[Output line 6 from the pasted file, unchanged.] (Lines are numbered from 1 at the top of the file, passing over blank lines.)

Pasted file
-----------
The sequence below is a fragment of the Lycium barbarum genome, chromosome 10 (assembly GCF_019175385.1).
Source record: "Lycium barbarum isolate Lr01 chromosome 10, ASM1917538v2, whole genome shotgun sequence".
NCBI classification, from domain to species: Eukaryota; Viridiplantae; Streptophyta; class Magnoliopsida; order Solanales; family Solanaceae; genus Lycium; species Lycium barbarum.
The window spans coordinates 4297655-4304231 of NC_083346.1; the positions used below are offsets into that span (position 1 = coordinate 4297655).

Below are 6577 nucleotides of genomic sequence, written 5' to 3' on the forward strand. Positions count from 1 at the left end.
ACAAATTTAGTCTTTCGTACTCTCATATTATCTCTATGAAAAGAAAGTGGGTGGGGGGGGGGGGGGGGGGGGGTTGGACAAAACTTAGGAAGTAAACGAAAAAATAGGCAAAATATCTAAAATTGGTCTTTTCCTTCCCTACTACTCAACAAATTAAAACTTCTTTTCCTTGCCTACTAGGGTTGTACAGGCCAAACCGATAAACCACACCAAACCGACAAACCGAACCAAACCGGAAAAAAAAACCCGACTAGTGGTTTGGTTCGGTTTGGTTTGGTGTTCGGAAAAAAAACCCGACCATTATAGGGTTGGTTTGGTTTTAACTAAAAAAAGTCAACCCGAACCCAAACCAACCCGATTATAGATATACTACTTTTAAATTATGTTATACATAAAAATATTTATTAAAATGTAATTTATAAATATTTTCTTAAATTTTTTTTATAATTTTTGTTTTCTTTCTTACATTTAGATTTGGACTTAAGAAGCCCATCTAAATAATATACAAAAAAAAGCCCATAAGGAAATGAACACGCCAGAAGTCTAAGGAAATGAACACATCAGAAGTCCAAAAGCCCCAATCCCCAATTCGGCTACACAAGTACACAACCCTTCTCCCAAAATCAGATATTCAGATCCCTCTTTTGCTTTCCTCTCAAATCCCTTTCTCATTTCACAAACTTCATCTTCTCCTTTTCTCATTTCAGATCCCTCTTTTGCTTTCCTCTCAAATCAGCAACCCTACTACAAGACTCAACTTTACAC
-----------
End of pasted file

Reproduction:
ACAAATTTAGTCTTTCGTACTCTCATATTATCTCTATGAAAAGAAAGTGGGTGGGGGGGGGGGGGGGGGGGGGTTGGACAAAACTTAGGAAGTAAACGAAAAAATAGGCAAAATATCTAAAATTGGTCTTTTCCTTCCCTACTACTCAACAAATTAAAACTTCTTTTCCTTGCCTACTAGGGTTGTACAGGCCAAACCGATAAACCACACCAAACCGACAAACCGAACCAAACCGGAAAAAAAAACCCGACTAGTGGTTTGGTTCGGTTTGGTTTGGTGTTCGGAAAAAAAACCCGACCATTATAGGGTTGGTTTGGTTTTAACTAAAAAAAGTCAACCCGAACCCAAACCAACCCGATTATAGATATACTACTTTTAAATTATGTTATACATAAAAATATTTATTAAAATGTAATTTATAAATATTTTCTTAAATTTTTTTTATAATTTTTGTTTTCTTTCTTACATTTAGATTTGGACTTAAGAAGCCCATCTAAATAATATACAAAAAAAAGCCCATAAGGAAATGAACACGCCAGAAGTCTAAGGAAATGAACACATCAGAAGTCCAAAAGCCCCAATCCCCAATTCGGCTACACAAGTACACAACCCTTCTCCCAAAATCAGATATTCAGATCCCTCTTTTGCTTTCCTCTCAAATCCCTTTCTCATTTCACAAACTTCATCTTCTCCTTTTCTCATTTCAGATCCCTCTTTTGCTTTCCTCTCAAATCAGCAACCCTACTACAAGACTCAACTTTACAC